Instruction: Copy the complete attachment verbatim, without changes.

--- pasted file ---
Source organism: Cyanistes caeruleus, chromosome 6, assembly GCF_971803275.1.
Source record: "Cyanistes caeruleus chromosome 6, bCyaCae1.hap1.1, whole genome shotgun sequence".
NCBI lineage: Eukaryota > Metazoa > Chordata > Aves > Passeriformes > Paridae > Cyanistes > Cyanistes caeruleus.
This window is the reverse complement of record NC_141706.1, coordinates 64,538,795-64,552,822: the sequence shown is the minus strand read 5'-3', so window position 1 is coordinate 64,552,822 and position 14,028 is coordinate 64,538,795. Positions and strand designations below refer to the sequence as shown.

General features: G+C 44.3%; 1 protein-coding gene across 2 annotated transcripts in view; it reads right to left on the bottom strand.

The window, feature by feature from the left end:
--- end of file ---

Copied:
Source organism: Cyanistes caeruleus, chromosome 6, assembly GCF_971803275.1.
Source record: "Cyanistes caeruleus chromosome 6, bCyaCae1.hap1.1, whole genome shotgun sequence".
NCBI lineage: Eukaryota > Metazoa > Chordata > Aves > Passeriformes > Paridae > Cyanistes > Cyanistes caeruleus.
This window is the reverse complement of record NC_141706.1, coordinates 64,538,795-64,552,822: the sequence shown is the minus strand read 5'-3', so window position 1 is coordinate 64,552,822 and position 14,028 is coordinate 64,538,795. Positions and strand designations below refer to the sequence as shown.

General features: G+C 44.3%; 1 protein-coding gene across 2 annotated transcripts in view; it reads right to left on the bottom strand.

The window, feature by feature from the left end: